THE announcement by Prime Minister Datuk Seri Najib Tun Razak a few days ago that the Government will study in depth the request by the Indian-Muslim community to be recognised as bumiputra has caused quite a stir and sparked numerous discussions.
Some think that recognising a community as bumiputra is akin to “changing the race” of the said community.
This is a misconception. There is no question of changing anyone’s race. This article will attempt to clear the confusion.
The term “bumiputra” is not found in the Federal Constitution, at least with regards to ethnic communities in Peninsular Malaysia.
The term “bumiputra” or “pribumi” does exist in the context of the natives of Sabah and Sarawak. Article 161A of the Federal Constitution lists down the ethnic groups recognised as natives of Sabah and Sarawak.
The Constitution also provides for the “special position” of the Malays and the natives of Sabah and Sarawak, and quotas may be reserved in certain areas for these communities. This can be found in Article 153 of the Federal Constitution.
“Malay” is generally defined in Article 160 as “a person who professes the religion of Islam, habitually speaks the Malay language and conforms to Malay custom”. This means that the special position in Article 153 does not include the orang asli of Peninsular Malaysia. However, Article 8 does allow for special laws to be made for the benefit of the orang asli of Peninsular Malaysia.
When the Prime Minister talked about studying the request to recognise Indian-Muslims as bumiputra, he is not talking about Article 153 of the Federal Constitution.
If he were, then Parliament would need to amend the Federal Constitution and expand the definition of Malay, or widen the scope of Article 153.
Such an endeavour would require the support of two-thirds of the Members of Parliament and would also require the express consent of the Council of Rulers, since it concerns Article 153.
The term “bumiputra” can be found in other Federal legislation apart from the Federal Constitution. But there is no legal definition of the term for Peninsular Malaysian ethnic groups.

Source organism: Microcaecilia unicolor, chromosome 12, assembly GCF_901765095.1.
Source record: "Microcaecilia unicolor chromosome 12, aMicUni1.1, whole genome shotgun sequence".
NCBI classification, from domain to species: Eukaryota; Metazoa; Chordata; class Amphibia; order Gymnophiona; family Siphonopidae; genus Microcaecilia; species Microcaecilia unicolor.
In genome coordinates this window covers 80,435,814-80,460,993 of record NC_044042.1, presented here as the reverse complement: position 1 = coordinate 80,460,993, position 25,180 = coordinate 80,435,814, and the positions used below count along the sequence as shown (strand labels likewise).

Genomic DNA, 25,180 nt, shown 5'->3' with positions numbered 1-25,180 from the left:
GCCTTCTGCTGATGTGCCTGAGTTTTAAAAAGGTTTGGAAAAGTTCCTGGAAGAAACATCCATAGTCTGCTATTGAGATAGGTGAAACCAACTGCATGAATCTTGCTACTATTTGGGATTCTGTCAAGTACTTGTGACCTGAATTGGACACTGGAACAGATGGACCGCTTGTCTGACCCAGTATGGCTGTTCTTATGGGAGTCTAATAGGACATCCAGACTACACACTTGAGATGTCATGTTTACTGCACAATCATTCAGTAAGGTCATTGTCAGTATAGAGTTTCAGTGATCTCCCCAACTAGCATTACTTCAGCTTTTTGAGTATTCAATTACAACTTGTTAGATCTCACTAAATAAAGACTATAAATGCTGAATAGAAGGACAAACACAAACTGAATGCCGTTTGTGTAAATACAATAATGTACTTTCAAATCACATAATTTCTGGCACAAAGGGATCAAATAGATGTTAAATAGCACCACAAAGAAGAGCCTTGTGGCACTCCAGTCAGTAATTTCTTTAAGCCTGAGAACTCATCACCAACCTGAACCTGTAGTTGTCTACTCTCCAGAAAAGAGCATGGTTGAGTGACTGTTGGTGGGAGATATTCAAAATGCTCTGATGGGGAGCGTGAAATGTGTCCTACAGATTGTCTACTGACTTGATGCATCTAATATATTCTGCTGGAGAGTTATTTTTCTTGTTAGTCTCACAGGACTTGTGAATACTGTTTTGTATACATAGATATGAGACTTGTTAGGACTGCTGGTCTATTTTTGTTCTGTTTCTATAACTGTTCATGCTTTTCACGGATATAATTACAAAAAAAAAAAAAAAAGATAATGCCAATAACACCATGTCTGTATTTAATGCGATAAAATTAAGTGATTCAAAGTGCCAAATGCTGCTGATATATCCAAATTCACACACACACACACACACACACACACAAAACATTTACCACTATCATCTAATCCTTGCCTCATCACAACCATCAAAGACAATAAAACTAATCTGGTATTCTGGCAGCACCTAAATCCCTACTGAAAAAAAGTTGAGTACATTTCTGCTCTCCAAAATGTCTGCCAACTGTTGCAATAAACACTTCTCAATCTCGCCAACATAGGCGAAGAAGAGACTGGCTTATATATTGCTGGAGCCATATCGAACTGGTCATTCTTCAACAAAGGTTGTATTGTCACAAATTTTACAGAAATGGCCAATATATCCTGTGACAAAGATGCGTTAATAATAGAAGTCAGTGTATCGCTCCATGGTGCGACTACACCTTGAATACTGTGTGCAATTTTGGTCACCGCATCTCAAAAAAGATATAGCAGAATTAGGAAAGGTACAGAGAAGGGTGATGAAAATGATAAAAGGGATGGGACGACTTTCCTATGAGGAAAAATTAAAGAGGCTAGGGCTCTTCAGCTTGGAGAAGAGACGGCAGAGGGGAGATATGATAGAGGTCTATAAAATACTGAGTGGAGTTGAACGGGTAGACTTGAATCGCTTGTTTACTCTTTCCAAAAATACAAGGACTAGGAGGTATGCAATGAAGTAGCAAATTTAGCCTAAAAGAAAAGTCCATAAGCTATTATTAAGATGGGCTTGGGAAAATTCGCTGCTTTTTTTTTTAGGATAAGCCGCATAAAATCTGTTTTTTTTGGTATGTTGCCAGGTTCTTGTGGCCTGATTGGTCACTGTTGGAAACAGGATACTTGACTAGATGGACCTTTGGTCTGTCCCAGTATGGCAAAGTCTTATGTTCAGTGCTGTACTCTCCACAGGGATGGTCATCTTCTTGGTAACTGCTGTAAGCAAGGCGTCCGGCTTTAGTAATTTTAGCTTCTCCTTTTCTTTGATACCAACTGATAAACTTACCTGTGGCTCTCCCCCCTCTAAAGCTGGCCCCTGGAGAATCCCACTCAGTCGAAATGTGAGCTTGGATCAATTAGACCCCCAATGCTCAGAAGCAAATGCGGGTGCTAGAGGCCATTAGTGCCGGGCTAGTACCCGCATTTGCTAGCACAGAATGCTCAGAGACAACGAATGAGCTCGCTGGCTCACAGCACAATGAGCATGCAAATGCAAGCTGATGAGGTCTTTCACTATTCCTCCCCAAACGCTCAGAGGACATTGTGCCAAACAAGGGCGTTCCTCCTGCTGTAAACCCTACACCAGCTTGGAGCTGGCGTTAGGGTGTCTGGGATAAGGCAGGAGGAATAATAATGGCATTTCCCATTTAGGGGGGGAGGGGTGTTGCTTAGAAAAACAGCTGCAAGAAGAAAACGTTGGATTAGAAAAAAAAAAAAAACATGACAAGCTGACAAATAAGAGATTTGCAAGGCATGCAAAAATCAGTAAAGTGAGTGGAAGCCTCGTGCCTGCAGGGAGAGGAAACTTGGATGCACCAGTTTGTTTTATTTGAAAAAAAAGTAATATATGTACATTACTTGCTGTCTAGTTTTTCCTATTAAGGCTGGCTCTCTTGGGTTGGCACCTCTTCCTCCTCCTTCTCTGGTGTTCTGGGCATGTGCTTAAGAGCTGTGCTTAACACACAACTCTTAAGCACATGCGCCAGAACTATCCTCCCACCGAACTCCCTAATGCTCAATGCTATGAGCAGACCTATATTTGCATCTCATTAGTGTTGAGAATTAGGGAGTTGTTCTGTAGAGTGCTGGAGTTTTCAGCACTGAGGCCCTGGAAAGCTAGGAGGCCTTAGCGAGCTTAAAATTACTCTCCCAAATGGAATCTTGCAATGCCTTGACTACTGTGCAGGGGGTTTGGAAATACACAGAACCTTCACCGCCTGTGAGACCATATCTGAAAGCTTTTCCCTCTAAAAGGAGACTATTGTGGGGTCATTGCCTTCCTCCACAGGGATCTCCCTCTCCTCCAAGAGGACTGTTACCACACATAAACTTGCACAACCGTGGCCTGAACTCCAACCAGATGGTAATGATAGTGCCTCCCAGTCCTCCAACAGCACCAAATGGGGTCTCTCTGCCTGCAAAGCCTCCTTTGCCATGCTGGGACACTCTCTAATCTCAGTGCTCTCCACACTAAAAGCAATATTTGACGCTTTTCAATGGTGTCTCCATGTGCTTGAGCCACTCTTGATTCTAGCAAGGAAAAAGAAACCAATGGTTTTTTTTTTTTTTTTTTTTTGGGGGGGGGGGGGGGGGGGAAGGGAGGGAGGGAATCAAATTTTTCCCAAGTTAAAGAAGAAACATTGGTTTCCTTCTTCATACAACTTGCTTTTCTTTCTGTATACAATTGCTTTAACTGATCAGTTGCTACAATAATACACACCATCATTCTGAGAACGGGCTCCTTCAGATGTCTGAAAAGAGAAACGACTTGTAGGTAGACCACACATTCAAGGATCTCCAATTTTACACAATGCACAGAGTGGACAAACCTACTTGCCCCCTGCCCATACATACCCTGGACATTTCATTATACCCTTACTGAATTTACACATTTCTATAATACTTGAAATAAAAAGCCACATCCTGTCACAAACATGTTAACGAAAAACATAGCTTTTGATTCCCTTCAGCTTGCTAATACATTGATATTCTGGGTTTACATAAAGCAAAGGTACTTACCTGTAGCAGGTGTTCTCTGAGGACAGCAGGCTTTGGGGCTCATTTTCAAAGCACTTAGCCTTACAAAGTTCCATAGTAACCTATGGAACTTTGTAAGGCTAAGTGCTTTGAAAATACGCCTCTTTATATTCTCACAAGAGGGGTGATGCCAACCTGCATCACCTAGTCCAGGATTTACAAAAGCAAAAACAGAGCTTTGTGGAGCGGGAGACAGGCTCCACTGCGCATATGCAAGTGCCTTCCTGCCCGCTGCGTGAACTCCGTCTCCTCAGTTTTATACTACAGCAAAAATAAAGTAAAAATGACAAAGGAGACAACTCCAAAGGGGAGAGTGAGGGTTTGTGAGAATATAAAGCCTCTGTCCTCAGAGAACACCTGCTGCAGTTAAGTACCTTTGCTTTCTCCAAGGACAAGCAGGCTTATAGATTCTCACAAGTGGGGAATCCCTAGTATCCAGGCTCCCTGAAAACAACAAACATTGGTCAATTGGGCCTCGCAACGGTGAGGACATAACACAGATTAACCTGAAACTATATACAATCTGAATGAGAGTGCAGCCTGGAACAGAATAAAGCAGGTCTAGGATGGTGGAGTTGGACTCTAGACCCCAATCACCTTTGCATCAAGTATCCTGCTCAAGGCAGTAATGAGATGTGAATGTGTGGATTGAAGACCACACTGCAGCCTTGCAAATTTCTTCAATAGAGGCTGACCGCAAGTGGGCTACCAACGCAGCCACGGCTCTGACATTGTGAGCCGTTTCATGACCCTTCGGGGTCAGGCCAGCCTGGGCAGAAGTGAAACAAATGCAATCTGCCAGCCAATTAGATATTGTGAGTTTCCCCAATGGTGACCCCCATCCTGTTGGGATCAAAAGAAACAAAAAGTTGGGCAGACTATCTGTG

Thus, the term “bumiputra” is not a legal term, but a policy construct. It is a useful term to group together Malays, natives of Sabah and Sarawak and other ethnic groups, especially after the New Economic Policy was implemented.
It is a “catch-all” term when implementing policies which benefit “natives” of Malaysia, including the orang asli who do not fall under Article 153.
The term has also been extended to other ethnic groups, depending on the context and the policy in question. Certain states have also recognised certain ethnic groups as “bumiputra”.
For example, ethnic groups such as Malaysian Siamese, Peranakan and the Malacca Portuguese have at some point asked to be recognised as bumiputra or have already been recognised as such.
The request made by the Federation of Malaysian Indian Muslim Associations (Permim), communicated to the Prime Minister, is not unique.
The request by Permim, therefore, does not require a legislative amendment.
One must also not forget that there are those with South Indian ancestry (as there are those with Pakistani, Arab and other South-East Asian ethnicities such as Javanese, Bugis and others) who qualify as Malay under Article 16 and are already within the ambit of Article 153.
There is no question of “changing one’s race”, which is often brought up in discussions and commentary about this issue. Permim itself is not asking to be seen as Malay, just to be recognised as bumiputra.
Mature and civil discussions and debates about this issue should be allowed to take place. But at the same time, one must be clear about the difference between “bumiputra” and “Malay”, and what Article 153 entails.
There is, of course, the question of whether race-based policies such as those in the New Economic Policy are effective in today’s world.
But that is a discussion for another time, and perhaps another article.
- Syahredzan Johan is a partner of a legal firm in Kuala Lumpur with an interest in the laws that shape our country. He can be reached at firstname.lastname@example.org. The views expressed here are entirely the writer’s own.